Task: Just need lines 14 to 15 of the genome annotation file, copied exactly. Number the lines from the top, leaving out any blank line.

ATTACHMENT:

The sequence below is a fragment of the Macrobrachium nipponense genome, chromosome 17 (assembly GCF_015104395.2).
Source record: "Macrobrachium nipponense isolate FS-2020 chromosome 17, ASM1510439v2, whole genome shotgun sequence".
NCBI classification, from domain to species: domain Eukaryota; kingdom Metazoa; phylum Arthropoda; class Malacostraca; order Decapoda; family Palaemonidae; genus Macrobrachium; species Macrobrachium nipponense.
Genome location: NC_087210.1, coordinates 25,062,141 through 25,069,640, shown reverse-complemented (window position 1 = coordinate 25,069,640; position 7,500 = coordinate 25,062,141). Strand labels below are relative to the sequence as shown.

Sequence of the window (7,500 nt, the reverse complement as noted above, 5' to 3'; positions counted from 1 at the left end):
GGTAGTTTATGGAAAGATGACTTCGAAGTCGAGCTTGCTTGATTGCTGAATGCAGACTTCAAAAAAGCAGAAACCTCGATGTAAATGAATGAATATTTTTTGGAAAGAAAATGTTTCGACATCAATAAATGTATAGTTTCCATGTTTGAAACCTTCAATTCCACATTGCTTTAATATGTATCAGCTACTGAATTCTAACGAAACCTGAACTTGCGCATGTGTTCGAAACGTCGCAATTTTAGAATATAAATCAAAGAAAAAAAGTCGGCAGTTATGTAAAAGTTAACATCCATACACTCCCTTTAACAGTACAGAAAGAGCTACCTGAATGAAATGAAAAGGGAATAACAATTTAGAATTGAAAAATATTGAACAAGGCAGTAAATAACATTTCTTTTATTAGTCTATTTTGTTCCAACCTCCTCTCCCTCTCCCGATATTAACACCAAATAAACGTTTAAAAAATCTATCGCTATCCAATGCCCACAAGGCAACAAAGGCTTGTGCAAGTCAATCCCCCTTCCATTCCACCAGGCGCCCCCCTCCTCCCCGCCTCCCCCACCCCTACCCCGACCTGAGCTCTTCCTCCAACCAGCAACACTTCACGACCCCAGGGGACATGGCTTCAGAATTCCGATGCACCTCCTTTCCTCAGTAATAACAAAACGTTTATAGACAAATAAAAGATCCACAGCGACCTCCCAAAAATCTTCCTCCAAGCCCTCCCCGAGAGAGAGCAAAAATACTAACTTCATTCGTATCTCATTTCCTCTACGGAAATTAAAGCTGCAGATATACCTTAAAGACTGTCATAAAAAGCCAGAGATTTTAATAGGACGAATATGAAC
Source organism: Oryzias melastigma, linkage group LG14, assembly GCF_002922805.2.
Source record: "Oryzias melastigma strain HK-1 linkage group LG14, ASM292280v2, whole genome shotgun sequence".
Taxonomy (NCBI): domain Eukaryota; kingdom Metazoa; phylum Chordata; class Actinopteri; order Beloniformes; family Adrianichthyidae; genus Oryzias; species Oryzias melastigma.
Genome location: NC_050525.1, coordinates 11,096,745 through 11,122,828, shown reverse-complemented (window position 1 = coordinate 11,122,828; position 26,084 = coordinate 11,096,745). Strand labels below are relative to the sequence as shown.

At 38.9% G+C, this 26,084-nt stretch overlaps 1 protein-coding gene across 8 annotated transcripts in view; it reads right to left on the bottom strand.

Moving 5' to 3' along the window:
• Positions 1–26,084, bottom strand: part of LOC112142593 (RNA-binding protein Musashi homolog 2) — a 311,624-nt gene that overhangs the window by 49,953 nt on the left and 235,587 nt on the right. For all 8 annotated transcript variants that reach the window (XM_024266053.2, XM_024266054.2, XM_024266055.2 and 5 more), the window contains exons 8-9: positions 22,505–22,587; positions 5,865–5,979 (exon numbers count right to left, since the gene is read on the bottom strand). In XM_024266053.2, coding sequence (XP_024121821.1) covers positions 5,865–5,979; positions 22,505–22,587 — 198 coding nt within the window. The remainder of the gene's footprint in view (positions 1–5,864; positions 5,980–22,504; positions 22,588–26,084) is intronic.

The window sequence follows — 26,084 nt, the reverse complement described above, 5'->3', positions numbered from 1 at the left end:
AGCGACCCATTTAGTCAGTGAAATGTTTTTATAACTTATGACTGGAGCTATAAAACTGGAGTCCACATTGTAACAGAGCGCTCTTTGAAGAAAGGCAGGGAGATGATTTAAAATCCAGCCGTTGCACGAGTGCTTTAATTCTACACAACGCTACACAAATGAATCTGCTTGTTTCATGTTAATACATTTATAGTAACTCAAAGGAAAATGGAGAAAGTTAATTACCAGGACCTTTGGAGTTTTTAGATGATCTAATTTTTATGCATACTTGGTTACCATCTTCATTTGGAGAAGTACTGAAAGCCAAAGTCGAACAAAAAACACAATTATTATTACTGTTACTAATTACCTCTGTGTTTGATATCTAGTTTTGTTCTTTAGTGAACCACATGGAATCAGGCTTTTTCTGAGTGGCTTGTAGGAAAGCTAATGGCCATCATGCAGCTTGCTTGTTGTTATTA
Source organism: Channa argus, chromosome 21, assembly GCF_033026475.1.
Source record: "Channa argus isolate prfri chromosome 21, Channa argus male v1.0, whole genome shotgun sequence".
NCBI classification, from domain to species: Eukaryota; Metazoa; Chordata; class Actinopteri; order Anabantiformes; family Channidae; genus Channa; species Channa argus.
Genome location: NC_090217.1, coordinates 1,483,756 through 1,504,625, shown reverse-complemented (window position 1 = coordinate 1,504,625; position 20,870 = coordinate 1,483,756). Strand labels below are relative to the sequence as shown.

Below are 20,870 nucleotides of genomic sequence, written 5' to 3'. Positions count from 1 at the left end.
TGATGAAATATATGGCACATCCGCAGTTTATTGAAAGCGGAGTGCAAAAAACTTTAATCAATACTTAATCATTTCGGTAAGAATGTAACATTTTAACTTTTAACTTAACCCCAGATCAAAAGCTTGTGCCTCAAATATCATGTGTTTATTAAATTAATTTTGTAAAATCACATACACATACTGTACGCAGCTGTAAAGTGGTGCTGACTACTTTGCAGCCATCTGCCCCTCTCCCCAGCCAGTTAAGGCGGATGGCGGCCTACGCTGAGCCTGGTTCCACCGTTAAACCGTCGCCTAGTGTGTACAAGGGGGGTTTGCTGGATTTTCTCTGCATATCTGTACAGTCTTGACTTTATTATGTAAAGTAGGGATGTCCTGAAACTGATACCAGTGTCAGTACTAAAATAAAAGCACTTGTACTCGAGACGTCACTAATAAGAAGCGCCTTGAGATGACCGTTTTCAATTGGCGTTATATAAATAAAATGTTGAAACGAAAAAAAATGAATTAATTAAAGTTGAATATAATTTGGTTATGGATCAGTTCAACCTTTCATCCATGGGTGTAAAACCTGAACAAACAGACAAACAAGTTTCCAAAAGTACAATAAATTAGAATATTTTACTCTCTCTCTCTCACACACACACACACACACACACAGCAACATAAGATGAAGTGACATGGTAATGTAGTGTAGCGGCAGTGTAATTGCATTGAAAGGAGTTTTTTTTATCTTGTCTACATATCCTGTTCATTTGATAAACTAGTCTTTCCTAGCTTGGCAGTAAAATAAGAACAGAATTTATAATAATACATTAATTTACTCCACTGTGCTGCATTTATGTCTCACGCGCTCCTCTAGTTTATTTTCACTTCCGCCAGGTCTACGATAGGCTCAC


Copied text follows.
The window sequence follows — 26,084 nt, the reverse complement described above, 5'->3', positions numbered from 1 at the left end:
AGCGACCCATTTAGTCAGTGAAATGTTTTTATAACTTATGACTGGAGCTATAAAACTGGAGTCCACATTGTAACAGAGCGCTCTTTGAAGAAAGGCAGGGAGATGATTTAAAATCCAGCCGTTGCACGAGTGCTTTAATTCTACACAACGCTACACAAATGAATCTGCTTGTTTCATGTTAATACATTTATAGTAACTCAAAGGAAAATGGAGAAAGTTAATTACCAGGACCTTTGGAGTTTTTAGATGATCTAATTTTTATGCATACTTGGTTACCATCTTCATTTGGAGAAGTACTGAAAGCCAAAGTCGAACAAAAAACACAATTATTATTACTGTTACTAATTACCTCTGTGTTTGATATCTAGTTTTGTTCTTTAGTGAACCACATGGAATCAGGCTTTTTCTGAGTGGCTTGTAGGAAAGCTAATGGCCATCATGCAGCTTGCTTGTTGTTATTA